About SSC

System security is the primary goal of the operation of the interconnected grid. In an interconnected system there exist numerous interdependencies between the grids forming part of the system. In addition, there are impacts attributable to the usage of the system by market players. In an unbundled environment, grid operators are not allowed to interfere with market forces unless system security is at stake.

The operation of the interconnected grid is founded on the principle that each partner is responsible for its own grid. However, because the national electricity systems exert an influence upon one another, more and more coordination between TSOs is needed at the regional level. In order to give practical application to the basic interconnection principle that each TSO is responsible for its own control area, one of the aims is to extend the definition of methods of cooperation to operational situations where factors external to the control area may reduce the ability of a TSO to operate its system within the operating limits laid down by the UCTE/ENTSO-E rules.

TSOs are in charge of managing the security of operation of their own grids. The most relevant rules for the security of interconnected operation are related mainly to the functioning of interconnections. All these coordinating rules complement any other existing national commitments (whether legal or contractual) concerning access to the transmission grids. The performance control of facilities connected to grids will remain the responsibility of TSOs to the extent of their national commitments.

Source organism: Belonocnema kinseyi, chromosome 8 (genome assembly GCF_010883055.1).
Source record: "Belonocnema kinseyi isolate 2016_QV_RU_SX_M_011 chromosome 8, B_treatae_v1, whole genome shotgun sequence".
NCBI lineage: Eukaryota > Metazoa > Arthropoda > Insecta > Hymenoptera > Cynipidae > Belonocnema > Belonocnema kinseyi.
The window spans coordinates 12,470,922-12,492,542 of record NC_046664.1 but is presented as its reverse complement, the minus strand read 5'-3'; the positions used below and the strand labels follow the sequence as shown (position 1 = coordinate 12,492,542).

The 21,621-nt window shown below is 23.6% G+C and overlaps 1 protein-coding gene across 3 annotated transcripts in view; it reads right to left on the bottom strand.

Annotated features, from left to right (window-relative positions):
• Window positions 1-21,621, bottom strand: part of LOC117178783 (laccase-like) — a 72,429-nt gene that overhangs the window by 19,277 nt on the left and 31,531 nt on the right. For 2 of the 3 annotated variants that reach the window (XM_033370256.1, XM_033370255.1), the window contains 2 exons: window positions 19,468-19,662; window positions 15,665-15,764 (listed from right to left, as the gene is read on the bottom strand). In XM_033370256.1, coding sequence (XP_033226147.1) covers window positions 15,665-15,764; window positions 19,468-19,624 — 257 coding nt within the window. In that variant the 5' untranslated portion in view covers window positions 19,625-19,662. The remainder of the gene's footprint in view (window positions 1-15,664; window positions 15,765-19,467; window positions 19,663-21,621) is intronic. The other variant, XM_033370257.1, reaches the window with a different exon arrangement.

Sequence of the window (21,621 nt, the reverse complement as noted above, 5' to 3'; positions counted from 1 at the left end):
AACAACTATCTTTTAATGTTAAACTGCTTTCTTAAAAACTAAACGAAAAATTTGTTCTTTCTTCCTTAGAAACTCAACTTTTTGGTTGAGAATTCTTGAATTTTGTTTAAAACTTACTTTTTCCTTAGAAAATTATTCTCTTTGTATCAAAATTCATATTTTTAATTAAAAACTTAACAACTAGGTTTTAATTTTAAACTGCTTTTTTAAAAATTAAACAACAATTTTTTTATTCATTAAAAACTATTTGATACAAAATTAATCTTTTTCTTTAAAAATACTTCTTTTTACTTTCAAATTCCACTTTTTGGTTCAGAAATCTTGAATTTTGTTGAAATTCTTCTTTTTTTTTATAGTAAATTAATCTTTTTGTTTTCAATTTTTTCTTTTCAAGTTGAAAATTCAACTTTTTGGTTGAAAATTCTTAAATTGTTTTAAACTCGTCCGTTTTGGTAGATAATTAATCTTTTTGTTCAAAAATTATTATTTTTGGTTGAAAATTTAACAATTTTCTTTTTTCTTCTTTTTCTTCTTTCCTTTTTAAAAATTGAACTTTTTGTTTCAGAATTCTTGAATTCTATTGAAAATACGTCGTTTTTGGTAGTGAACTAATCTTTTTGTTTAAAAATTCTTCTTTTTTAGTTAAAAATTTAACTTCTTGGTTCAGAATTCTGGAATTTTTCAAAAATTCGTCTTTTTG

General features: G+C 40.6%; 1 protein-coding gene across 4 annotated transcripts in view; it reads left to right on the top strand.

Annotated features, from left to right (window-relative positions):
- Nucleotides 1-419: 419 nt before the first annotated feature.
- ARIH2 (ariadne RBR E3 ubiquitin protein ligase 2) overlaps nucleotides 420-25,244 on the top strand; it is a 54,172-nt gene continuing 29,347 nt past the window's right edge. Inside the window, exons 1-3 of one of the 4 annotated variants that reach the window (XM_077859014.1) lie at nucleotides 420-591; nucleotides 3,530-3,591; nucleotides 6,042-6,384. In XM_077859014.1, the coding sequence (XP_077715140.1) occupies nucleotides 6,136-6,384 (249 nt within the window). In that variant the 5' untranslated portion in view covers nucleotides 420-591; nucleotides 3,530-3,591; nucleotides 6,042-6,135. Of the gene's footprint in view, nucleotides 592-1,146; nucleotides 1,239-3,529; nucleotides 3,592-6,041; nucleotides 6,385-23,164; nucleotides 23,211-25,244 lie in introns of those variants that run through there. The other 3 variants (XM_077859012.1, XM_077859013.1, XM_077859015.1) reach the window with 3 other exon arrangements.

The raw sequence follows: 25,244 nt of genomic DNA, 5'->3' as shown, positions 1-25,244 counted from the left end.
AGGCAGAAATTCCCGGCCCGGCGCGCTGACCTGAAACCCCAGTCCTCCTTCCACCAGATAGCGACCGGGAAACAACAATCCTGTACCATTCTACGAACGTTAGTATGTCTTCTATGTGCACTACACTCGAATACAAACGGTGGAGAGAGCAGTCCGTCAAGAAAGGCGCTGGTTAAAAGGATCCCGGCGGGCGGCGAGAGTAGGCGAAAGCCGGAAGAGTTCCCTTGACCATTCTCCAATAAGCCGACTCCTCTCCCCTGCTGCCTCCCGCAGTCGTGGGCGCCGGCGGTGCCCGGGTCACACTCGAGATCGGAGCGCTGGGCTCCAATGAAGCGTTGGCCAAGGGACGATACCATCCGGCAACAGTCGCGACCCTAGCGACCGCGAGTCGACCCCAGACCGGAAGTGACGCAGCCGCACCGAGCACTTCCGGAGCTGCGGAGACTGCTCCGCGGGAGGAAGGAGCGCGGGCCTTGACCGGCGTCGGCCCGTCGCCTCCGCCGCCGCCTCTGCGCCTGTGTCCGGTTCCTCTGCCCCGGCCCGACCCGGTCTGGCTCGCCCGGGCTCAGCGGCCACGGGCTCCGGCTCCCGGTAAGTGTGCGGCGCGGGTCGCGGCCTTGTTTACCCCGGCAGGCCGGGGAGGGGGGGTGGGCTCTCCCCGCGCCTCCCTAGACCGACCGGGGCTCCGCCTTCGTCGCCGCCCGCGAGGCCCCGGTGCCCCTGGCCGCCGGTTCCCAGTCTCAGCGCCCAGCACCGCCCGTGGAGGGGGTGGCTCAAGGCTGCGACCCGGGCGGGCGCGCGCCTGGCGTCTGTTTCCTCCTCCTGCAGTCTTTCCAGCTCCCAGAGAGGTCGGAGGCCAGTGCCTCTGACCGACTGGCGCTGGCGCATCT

Each control area and each TSO is responsible for procedures to ensure reliable operation over a reasonable future time period, in view of real-time conditions and preparation. For this reason, the N-1 principle has been developed, whereby each TSO must prevent the propagation of any incidents occurring within its control area. This means that there must be no cascading that has an impact outside the borders of the relevant TSO’s control area. The N-1 principle is aimed at preventing an critical situation that arises as a result of a combination of events. Coordination between TSOs contributes to greater solidarity resulting from the operation of interconnected grids. Enhanced coordination will also allow the participating TSOs to prevent disturbances, to provide assistance in the event of failures with a view to reducing their impact, and to provide resetting strategies after a collapse. This coordination has been developed intensively and today also includes new aspects related to market mechanisms.